Craig Johnson photo — A glaucous-winged gull with a crab snack wades along the shoreline.

Whidbey gulls flock during crab season

The minute crabbing season opens, I begin to notice our gulls.

My husband and I spend more time at the beach untangling the crab pot line, making sure the trap is weighted so it won’t drift away with the currents, baiting the trap and rowing the dingy nearly out to the drop off. We paddle around a bit looking for the perfect spot to drop our pot. Then we leisurely row back to shore.

If the trip out is successful and crabs are scraping at the inside of our bucket, the gulls reach the shore before we do. They know any leftover crab bait will be tossed their way and later, after the crabs are cleaned, they’ll consume a gooey feast.

When crab season opens around the first of July, the most common gull around Whidbey is the glaucous-winged gull. It’s our typical gray and white, yellow-billed, pink legged, Ivar’s fish-and-chips gull. They hang around our ferry docks and any place where food is waiting to be scavenged.

A couple of these gulls usually nest on top of the dolphins (those pilings that direct the ferries into the loading docks) at both Clinton and Keystone. Scampering up to the passenger deck at the end closest to the dock and looking down on the pilings before the boat departs may offer a bird’s eye view of the nests.

Glaucous-winged gulls also like to lay their eggs on the flat roofs of buildings near the water. They create a simple nest of dried grass or seaweed.

By the end of July, the young begin leaving their nests. These milky-brownish feathered gulls are the same size as their parents but still depend on them for food. The juveniles emit a high-pitched plea for attention from their parents, or any other gull-like bird on the beach. They will beg for food into the fall, but eventually learn to scavenge on their own.

And scavenge they do! These gulls frequent garbage dumps, will eat carrion, fish, invertebrates and seaweed. They might even grab a rabbit or pigeon as well as other birds’ chicks.

If you’ve spent any time on one of our beaches, you’ve seen a glaucous-winged gull take a clam or barnacle in its beak, fly high above a hard surface and drop the food item to break it open. The bird swoops down quickly to consume the prize, knowing that other gulls are waiting to dart in and snatch the snack.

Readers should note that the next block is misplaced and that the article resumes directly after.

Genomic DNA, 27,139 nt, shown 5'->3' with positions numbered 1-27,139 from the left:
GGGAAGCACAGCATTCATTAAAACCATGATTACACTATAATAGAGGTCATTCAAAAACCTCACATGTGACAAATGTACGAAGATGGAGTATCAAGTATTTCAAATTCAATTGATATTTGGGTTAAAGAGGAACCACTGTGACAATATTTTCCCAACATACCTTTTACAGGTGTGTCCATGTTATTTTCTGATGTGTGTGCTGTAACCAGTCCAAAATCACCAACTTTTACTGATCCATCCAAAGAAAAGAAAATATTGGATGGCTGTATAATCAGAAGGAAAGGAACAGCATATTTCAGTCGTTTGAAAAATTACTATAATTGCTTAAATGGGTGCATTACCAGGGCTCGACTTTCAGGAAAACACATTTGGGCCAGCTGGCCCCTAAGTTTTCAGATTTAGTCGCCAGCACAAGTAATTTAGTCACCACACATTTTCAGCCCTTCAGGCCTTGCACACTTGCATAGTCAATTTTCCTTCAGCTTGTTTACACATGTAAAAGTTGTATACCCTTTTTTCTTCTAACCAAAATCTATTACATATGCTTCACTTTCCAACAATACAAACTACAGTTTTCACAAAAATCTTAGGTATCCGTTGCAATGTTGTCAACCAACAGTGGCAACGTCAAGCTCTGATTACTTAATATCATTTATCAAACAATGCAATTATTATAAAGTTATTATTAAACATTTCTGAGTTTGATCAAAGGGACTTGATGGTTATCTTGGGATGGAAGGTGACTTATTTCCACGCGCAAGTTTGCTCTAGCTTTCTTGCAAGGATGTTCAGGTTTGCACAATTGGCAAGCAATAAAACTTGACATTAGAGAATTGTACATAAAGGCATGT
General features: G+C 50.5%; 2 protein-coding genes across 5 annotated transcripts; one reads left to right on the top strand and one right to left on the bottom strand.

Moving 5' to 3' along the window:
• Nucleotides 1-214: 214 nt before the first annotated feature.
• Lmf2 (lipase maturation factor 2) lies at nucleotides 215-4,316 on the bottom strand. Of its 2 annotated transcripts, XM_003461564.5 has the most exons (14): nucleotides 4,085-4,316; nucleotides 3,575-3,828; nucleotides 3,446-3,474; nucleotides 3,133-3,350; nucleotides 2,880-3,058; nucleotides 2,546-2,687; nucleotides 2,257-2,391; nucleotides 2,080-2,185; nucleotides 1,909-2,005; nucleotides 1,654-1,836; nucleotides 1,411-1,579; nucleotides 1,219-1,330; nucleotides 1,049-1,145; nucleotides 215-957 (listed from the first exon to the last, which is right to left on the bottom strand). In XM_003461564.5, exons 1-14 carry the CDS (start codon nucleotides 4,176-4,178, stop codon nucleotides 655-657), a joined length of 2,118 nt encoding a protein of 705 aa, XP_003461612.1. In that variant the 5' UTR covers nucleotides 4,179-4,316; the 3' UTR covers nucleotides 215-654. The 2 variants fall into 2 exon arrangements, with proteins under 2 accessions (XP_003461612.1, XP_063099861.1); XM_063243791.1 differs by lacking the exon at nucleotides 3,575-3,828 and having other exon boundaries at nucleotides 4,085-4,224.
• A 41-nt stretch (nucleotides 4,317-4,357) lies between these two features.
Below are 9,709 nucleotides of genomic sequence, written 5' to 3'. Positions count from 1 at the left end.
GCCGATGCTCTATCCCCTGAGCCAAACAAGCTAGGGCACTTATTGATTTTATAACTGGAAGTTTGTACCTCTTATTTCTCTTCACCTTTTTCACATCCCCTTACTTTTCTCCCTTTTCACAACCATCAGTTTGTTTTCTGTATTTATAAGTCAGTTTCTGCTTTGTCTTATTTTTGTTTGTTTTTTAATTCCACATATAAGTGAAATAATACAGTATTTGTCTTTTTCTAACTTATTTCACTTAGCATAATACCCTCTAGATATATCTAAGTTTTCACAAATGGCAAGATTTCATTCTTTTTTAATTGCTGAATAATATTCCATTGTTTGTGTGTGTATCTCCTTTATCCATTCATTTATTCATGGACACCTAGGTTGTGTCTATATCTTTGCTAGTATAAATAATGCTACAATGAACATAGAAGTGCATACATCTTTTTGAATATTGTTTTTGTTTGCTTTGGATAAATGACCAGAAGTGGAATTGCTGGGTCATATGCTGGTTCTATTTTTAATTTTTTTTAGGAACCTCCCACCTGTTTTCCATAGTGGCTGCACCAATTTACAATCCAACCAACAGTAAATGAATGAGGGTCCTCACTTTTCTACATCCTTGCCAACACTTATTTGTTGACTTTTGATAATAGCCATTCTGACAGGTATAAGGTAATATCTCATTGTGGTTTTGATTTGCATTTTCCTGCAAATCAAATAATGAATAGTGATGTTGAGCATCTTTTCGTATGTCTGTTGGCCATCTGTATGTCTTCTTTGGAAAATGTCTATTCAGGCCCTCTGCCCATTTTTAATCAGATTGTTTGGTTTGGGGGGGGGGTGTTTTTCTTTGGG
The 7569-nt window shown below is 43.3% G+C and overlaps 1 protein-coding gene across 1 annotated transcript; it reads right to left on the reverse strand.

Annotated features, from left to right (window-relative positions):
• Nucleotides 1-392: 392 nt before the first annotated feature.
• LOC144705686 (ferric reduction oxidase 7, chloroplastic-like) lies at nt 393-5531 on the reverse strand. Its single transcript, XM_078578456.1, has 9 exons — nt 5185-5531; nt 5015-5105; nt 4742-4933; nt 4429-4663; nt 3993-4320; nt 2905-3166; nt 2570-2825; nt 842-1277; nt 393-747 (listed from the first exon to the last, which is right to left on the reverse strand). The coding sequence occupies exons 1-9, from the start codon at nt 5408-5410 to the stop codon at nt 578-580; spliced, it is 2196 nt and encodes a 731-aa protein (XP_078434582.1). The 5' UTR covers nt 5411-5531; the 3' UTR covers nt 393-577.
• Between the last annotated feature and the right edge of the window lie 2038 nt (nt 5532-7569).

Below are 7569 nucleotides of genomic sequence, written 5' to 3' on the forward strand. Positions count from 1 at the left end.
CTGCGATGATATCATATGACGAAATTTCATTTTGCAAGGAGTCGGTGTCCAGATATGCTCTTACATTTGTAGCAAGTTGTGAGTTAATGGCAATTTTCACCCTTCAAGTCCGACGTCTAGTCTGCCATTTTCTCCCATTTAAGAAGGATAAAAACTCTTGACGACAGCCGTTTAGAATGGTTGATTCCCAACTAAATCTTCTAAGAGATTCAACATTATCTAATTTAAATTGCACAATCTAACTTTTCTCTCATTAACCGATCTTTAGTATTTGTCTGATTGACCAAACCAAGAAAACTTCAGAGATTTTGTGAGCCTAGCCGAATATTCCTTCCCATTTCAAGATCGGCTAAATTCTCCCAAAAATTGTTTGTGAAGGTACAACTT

By the time crabbing season closes around Labor Day, several more gull species will have joined the glaucous-winged gulls on our beaches. Smaller, black-headed Bonaparte gulls likely will arrive first. They’re followed by the distinctive Heerman’s gull with a darkish body, white head and red bill. Also, mew, California and ring-billed gulls will gather. And fewer herring and thayer’s gulls will mix into the flocks.

Gull identification is a bird watchers challenge or nightmare, depending on the experience of the birder. The adult birds have only subtle differences and the young molt through several phases of coloring before attaining adult plumage. And to confuse the identification process even more, some species crossbreed to create a hybrid.

Another gull-looking bird to watch for is the elegant Caspian tern, the largest tern in North America. A stark black head cap and a large, red-orange, carrot-like bill identify these long-winged, white-bodied birds. Caspian terns patrol the water off our beaches searching for fish. In a dramatic change of direction, they plunge-dive into the water to catch prey.

By fall, up to nine species create a mélange of gulls and terns sailing over our beaches, gathering at fresh water outfalls, topping pilings and settling on docks, boats and decks.

 

Craig Johnson photo — Three glaucous-winged gulls perch on a rock.